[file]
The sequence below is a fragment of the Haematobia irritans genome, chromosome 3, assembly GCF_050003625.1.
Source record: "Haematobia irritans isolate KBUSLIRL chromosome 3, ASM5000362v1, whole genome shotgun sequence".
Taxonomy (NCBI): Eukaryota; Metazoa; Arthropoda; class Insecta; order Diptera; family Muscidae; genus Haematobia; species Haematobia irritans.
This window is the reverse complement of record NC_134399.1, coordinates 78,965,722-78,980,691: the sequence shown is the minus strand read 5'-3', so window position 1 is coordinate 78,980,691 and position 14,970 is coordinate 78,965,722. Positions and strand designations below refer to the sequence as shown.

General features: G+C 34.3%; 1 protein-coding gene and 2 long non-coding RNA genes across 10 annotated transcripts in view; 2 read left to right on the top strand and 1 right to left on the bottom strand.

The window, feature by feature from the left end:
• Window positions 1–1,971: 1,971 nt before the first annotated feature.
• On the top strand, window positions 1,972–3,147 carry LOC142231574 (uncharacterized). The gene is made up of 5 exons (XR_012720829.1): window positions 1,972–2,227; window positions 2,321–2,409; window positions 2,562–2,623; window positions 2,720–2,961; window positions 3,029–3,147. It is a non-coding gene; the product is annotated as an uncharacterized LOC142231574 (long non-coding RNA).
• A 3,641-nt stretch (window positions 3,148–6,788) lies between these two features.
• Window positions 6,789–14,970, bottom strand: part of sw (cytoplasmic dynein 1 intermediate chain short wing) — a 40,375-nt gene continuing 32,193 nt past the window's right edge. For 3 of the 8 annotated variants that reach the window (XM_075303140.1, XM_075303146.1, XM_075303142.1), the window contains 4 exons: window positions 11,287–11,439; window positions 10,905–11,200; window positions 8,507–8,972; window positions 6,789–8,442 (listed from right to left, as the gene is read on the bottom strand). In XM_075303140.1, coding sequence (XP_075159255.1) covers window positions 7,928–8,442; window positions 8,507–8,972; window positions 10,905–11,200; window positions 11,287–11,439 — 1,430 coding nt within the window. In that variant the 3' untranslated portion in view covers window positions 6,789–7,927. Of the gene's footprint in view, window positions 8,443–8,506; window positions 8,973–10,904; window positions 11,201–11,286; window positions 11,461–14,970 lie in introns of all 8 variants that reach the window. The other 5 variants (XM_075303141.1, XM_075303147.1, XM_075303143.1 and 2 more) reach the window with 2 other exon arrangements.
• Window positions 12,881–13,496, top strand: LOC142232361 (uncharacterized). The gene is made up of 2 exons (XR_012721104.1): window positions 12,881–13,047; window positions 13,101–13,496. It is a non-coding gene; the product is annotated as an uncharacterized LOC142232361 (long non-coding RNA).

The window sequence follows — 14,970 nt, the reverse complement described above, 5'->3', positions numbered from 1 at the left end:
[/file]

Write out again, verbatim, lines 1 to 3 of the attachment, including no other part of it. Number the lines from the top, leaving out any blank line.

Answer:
The sequence below is a fragment of the Haematobia irritans genome, chromosome 3, assembly GCF_050003625.1.
Source record: "Haematobia irritans isolate KBUSLIRL chromosome 3, ASM5000362v1, whole genome shotgun sequence".
Taxonomy (NCBI): Eukaryota; Metazoa; Arthropoda; class Insecta; order Diptera; family Muscidae; genus Haematobia; species Haematobia irritans.